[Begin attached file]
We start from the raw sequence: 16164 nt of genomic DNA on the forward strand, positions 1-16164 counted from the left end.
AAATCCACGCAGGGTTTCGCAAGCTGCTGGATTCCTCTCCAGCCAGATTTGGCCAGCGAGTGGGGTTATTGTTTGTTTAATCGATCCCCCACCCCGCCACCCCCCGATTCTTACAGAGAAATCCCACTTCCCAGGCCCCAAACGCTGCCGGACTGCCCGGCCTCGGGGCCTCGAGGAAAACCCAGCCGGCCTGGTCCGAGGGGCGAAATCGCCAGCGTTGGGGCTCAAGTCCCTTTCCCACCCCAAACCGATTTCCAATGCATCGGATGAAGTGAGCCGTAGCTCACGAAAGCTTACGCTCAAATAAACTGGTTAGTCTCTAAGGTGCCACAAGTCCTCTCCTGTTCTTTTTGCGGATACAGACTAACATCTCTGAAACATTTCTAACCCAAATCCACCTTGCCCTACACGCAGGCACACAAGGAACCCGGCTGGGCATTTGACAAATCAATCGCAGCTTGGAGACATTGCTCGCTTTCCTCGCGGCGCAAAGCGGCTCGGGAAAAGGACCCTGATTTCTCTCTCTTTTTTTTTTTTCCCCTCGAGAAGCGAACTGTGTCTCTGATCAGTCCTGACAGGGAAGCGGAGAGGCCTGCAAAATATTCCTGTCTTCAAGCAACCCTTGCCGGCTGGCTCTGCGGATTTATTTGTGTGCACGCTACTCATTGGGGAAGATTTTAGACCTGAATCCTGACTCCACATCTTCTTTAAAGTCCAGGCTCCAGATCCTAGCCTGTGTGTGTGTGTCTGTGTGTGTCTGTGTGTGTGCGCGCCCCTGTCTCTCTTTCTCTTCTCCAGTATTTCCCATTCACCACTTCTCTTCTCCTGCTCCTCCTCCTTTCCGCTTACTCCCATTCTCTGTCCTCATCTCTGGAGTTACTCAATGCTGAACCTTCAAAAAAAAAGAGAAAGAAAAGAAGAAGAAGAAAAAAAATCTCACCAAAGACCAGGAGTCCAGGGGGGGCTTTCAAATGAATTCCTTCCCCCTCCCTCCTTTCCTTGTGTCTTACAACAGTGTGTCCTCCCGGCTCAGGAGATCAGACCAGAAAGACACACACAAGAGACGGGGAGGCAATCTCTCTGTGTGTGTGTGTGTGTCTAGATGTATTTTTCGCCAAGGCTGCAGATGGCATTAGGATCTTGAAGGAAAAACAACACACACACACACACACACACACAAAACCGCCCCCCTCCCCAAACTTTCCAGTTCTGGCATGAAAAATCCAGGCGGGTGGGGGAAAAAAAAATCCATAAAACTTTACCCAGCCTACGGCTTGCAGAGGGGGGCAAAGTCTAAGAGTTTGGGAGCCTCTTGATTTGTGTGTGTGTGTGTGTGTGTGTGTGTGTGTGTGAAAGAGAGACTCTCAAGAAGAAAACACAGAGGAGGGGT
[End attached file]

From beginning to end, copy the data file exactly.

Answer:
We start from the raw sequence: 16164 nt of genomic DNA on the forward strand, positions 1-16164 counted from the left end.
AAATCCACGCAGGGTTTCGCAAGCTGCTGGATTCCTCTCCAGCCAGATTTGGCCAGCGAGTGGGGTTATTGTTTGTTTAATCGATCCCCCACCCCGCCACCCCCCGATTCTTACAGAGAAATCCCACTTCCCAGGCCCCAAACGCTGCCGGACTGCCCGGCCTCGGGGCCTCGAGGAAAACCCAGCCGGCCTGGTCCGAGGGGCGAAATCGCCAGCGTTGGGGCTCAAGTCCCTTTCCCACCCCAAACCGATTTCCAATGCATCGGATGAAGTGAGCCGTAGCTCACGAAAGCTTACGCTCAAATAAACTGGTTAGTCTCTAAGGTGCCACAAGTCCTCTCCTGTTCTTTTTGCGGATACAGACTAACATCTCTGAAACATTTCTAACCCAAATCCACCTTGCCCTACACGCAGGCACACAAGGAACCCGGCTGGGCATTTGACAAATCAATCGCAGCTTGGAGACATTGCTCGCTTTCCTCGCGGCGCAAAGCGGCTCGGGAAAAGGACCCTGATTTCTCTCTCTTTTTTTTTTTTCCCCTCGAGAAGCGAACTGTGTCTCTGATCAGTCCTGACAGGGAAGCGGAGAGGCCTGCAAAATATTCCTGTCTTCAAGCAACCCTTGCCGGCTGGCTCTGCGGATTTATTTGTGTGCACGCTACTCATTGGGGAAGATTTTAGACCTGAATCCTGACTCCACATCTTCTTTAAAGTCCAGGCTCCAGATCCTAGCCTGTGTGTGTGTGTCTGTGTGTGTCTGTGTGTGTGCGCGCCCCTGTCTCTCTTTCTCTTCTCCAGTATTTCCCATTCACCACTTCTCTTCTCCTGCTCCTCCTCCTTTCCGCTTACTCCCATTCTCTGTCCTCATCTCTGGAGTTACTCAATGCTGAACCTTCAAAAAAAAAGAGAAAGAAAAGAAGAAGAAGAAAAAAAATCTCACCAAAGACCAGGAGTCCAGGGGGGGCTTTCAAATGAATTCCTTCCCCCTCCCTCCTTTCCTTGTGTCTTACAACAGTGTGTCCTCCCGGCTCAGGAGATCAGACCAGAAAGACACACACAAGAGACGGGGAGGCAATCTCTCTGTGTGTGTGTGTGTGTCTAGATGTATTTTTCGCCAAGGCTGCAGATGGCATTAGGATCTTGAAGGAAAAACAACACACACACACACACACACACACAAAACCGCCCCCCTCCCCAAACTTTCCAGTTCTGGCATGAAAAATCCAGGCGGGTGGGGGAAAAAAAAATCCATAAAACTTTACCCAGCCTACGGCTTGCAGAGGGGGGCAAAGTCTAAGAGTTTGGGAGCCTCTTGATTTGTGTGTGTGTGTGTGTGTGTGTGTGTGTGTGTGAAAGAGAGACTCTCAAGAAGAAAACACAGAGGAGGGGT